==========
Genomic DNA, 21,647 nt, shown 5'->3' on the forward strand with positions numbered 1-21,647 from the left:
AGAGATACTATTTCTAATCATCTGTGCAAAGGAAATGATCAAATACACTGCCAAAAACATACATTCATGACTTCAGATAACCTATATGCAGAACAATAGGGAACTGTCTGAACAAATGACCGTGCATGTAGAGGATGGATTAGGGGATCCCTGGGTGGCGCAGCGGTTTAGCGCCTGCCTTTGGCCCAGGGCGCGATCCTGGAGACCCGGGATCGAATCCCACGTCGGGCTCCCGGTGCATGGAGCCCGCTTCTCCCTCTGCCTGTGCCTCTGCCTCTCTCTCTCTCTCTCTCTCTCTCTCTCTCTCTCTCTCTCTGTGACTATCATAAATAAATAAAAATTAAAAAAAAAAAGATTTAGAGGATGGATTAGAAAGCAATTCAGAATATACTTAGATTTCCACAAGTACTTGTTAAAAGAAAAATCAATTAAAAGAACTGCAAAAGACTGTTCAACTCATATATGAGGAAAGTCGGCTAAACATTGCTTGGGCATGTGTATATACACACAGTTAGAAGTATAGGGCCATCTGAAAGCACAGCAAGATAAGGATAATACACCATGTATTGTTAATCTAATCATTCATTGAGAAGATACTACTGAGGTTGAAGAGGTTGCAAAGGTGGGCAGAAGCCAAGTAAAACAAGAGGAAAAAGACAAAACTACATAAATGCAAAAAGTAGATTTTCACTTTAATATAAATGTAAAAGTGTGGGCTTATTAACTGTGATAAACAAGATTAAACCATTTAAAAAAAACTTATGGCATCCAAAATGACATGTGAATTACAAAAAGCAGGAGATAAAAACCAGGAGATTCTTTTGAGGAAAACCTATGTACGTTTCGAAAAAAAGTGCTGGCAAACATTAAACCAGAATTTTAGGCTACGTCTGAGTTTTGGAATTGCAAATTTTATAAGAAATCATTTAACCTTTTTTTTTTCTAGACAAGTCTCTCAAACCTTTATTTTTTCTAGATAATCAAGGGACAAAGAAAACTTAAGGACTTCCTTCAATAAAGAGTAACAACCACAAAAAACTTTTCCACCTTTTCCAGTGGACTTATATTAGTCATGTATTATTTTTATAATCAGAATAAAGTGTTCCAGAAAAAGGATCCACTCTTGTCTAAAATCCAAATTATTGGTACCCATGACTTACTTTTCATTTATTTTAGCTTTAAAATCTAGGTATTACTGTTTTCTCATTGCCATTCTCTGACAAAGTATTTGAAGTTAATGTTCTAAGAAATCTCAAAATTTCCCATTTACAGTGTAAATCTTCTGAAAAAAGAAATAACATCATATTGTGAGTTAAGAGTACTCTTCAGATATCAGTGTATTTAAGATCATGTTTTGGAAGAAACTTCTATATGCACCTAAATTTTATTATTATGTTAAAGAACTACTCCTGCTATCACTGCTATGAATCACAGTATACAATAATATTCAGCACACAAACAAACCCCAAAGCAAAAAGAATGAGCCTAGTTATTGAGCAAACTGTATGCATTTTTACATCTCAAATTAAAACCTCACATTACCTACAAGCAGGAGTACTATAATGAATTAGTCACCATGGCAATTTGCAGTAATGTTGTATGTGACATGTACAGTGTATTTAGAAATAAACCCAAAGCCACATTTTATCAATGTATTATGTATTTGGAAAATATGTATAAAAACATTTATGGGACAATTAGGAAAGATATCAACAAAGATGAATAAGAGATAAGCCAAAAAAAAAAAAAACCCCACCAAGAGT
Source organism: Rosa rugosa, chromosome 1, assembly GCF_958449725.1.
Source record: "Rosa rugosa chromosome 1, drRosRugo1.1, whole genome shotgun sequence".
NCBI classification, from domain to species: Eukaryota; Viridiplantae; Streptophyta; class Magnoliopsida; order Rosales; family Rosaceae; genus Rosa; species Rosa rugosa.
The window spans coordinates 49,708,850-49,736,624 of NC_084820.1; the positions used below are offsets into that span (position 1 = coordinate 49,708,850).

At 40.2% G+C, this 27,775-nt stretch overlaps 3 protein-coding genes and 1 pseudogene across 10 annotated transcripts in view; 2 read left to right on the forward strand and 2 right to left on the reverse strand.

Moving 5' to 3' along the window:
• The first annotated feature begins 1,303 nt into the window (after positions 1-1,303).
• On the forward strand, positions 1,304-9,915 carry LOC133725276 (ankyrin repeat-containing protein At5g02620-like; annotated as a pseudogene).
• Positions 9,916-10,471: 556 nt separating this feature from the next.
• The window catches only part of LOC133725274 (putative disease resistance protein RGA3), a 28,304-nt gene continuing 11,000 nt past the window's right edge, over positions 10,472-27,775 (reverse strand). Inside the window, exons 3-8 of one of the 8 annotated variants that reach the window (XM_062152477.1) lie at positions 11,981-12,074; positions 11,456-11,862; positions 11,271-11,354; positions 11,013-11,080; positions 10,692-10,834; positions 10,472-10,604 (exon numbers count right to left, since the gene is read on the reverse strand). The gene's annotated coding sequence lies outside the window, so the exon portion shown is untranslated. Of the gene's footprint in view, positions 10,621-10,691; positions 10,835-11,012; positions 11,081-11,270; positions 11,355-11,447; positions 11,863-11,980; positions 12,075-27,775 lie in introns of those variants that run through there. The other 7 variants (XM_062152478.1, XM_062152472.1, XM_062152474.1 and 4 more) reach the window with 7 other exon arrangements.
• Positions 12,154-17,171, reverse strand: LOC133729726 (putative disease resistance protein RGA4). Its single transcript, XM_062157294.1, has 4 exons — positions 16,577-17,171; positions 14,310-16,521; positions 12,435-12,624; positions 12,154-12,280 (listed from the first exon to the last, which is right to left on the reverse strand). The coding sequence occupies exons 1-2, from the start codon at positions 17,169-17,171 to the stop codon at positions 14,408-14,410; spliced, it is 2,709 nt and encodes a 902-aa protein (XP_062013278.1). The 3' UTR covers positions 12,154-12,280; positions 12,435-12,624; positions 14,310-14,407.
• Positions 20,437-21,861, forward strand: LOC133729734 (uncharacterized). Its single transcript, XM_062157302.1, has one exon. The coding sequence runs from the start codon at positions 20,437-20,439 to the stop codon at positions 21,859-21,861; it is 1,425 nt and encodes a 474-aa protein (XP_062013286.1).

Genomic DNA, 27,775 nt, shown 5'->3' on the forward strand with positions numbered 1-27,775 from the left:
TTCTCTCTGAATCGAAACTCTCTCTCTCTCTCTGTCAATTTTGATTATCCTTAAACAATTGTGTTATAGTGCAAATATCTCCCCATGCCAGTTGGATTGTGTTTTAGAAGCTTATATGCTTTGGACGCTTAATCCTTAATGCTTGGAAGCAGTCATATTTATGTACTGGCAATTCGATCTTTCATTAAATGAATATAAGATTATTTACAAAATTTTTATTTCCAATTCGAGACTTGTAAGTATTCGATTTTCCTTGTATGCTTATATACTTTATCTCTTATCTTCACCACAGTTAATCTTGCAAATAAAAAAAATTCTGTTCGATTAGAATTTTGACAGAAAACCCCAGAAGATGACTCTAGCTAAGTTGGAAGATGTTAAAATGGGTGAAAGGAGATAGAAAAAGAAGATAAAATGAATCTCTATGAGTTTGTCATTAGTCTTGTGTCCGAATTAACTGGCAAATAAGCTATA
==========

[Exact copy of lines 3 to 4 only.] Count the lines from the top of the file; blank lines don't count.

Source organism: Rosa rugosa, chromosome 1, assembly GCF_958449725.1.
Source record: "Rosa rugosa chromosome 1, drRosRugo1.1, whole genome shotgun sequence".